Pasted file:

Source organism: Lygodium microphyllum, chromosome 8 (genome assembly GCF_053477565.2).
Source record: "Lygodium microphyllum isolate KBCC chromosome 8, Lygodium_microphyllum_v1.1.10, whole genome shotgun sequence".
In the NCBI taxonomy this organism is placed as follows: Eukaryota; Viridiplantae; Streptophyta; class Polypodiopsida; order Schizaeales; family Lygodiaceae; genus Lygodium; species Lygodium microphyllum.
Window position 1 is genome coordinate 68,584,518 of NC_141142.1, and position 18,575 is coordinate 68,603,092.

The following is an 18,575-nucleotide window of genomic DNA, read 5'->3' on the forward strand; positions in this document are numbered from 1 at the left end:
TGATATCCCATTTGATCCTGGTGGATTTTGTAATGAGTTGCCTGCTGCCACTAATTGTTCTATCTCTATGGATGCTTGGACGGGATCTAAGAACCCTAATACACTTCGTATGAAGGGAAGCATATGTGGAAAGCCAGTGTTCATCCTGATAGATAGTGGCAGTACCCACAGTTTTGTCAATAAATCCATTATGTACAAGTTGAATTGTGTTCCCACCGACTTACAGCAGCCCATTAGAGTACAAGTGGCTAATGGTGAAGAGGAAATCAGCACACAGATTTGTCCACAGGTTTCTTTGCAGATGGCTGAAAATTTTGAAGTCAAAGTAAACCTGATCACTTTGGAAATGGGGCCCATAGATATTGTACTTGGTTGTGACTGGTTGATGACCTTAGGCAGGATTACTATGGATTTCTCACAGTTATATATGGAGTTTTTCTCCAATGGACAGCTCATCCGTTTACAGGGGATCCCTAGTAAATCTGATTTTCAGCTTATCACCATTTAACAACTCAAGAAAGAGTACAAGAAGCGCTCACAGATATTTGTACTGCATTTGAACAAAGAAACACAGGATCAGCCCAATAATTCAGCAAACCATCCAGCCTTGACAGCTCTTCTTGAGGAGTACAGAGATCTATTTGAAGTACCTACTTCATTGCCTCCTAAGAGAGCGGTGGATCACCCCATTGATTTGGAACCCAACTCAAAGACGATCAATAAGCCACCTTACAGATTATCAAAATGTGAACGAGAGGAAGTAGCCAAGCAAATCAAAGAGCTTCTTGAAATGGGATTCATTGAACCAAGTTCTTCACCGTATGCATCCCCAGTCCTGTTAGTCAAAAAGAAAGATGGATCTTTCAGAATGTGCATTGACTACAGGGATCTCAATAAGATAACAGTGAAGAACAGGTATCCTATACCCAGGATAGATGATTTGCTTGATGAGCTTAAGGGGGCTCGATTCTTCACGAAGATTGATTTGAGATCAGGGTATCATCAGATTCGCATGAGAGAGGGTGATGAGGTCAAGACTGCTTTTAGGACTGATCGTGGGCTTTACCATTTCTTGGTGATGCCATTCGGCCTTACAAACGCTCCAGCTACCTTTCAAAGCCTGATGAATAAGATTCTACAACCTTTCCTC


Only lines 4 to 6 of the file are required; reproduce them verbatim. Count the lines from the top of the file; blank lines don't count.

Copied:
Window position 1 is genome coordinate 68,584,518 of NC_141142.1, and position 18,575 is coordinate 68,603,092.

The following is an 18,575-nucleotide window of genomic DNA, read 5'->3' on the forward strand; positions in this document are numbered from 1 at the left end:
TGATATCCCATTTGATCCTGGTGGATTTTGTAATGAGTTGCCTGCTGCCACTAATTGTTCTATCTCTATGGATGCTTGGACGGGATCTAAGAACCCTAATACACTTCGTATGAAGGGAAGCATATGTGGAAAGCCAGTGTTCATCCTGATAGATAGTGGCAGTACCCACAGTTTTGTCAATAAATCCATTATGTACAAGTTGAATTGTGTTCCCACCGACTTACAGCAGCCCATTAGAGTACAAGTGGCTAATGGTGAAGAGGAAATCAGCACACAGATTTGTCCACAGGTTTCTTTGCAGATGGCTGAAAATTTTGAAGTCAAAGTAAACCTGATCACTTTGGAAATGGGGCCCATAGATATTGTACTTGGTTGTGACTGGTTGATGACCTTAGGCAGGATTACTATGGATTTCTCACAGTTATATATGGAGTTTTTCTCCAATGGACAGCTCATCCGTTTACAGGGGATCCCTAGTAAATCTGATTTTCAGCTTATCACCATTTAACAACTCAAGAAAGAGTACAAGAAGCGCTCACAGATATTTGTACTGCATTTGAACAAAGAAACACAGGATCAGCCCAATAATTCAGCAAACCATCCAGCCTTGACAGCTCTTCTTGAGGAGTACAGAGATCTATTTGAAGTACCTACTTCATTGCCTCCTAAGAGAGCGGTGGATCACCCCATTGATTTGGAACCCAACTCAAAGACGATCAATAAGCCACCTTACAGATTATCAAAATGTGAACGAGAGGAAGTAGCCAAGCAAATCAAAGAGCTTCTTGAAATGGGATTCATTGAACCAAGTTCTTCACCGTATGCATCCCCAGTCCTGTTAGTCAAAAAGAAAGATGGATCTTTCAGAATGTGCATTGACTACAGGGATCTCAATAAGATAACAGTGAAGAACAGGTATCCTATACCCAGGATAGATGATTTGCTTGATGAGCTTAAGGGGGCTCGATTCTTCACGAAGATTGATTTGAGATCAGGGTATCATCAGATTCGCATGAGAGAGGGTGATGAGGTCAAGACTGCTTTTAGGACTGATCGTGGGCTTTACCATTTCTTGGTGATGCCATTCGGCCTTACAAACGCTCCAGCTACCTTTCAAAGCCTGATGAATAAGATTCTACAACCTTTCCTC